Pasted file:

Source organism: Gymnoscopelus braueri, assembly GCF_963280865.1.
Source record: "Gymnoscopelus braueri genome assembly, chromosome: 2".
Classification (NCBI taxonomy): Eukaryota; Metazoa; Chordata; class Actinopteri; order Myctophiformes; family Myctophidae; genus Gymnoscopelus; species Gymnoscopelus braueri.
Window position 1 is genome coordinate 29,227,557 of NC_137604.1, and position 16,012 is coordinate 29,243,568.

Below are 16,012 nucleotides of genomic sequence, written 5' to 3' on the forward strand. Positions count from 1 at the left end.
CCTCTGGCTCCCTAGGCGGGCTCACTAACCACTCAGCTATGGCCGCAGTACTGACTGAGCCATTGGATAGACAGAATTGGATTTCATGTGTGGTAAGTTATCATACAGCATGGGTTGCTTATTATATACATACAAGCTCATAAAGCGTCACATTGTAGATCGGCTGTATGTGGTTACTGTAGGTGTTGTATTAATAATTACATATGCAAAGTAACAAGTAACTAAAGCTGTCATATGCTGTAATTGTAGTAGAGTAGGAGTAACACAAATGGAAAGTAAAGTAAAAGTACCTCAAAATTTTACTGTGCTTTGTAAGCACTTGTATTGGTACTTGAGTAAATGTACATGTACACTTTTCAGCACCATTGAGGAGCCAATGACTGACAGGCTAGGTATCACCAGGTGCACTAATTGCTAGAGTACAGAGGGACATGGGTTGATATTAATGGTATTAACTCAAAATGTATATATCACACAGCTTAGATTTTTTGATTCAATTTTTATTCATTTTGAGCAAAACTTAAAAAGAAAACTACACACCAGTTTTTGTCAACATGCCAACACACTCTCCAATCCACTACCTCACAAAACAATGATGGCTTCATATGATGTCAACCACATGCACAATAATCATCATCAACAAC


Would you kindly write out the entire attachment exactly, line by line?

Source organism: Gymnoscopelus braueri, assembly GCF_963280865.1.
Source record: "Gymnoscopelus braueri genome assembly, chromosome: 2".
Classification (NCBI taxonomy): Eukaryota; Metazoa; Chordata; class Actinopteri; order Myctophiformes; family Myctophidae; genus Gymnoscopelus; species Gymnoscopelus braueri.
Window position 1 is genome coordinate 29,227,557 of NC_137604.1, and position 16,012 is coordinate 29,243,568.

Below are 16,012 nucleotides of genomic sequence, written 5' to 3' on the forward strand. Positions count from 1 at the left end.
CCTCTGGCTCCCTAGGCGGGCTCACTAACCACTCAGCTATGGCCGCAGTACTGACTGAGCCATTGGATAGACAGAATTGGATTTCATGTGTGGTAAGTTATCATACAGCATGGGTTGCTTATTATATACATACAAGCTCATAAAGCGTCACATTGTAGATCGGCTGTATGTGGTTACTGTAGGTGTTGTATTAATAATTACATATGCAAAGTAACAAGTAACTAAAGCTGTCATATGCTGTAATTGTAGTAGAGTAGGAGTAACACAAATGGAAAGTAAAGTAAAAGTACCTCAAAATTTTACTGTGCTTTGTAAGCACTTGTATTGGTACTTGAGTAAATGTACATGTACACTTTTCAGCACCATTGAGGAGCCAATGACTGACAGGCTAGGTATCACCAGGTGCACTAATTGCTAGAGTACAGAGGGACATGGGTTGATATTAATGGTATTAACTCAAAATGTATATATCACACAGCTTAGATTTTTTGATTCAATTTTTATTCATTTTGAGCAAAACTTAAAAAGAAAACTACACACCAGTTTTTGTCAACATGCCAACACACTCTCCAATCCACTACCTCACAAAACAATGATGGCTTCATATGATGTCAACCACATGCACAATAATCATCATCAACAAC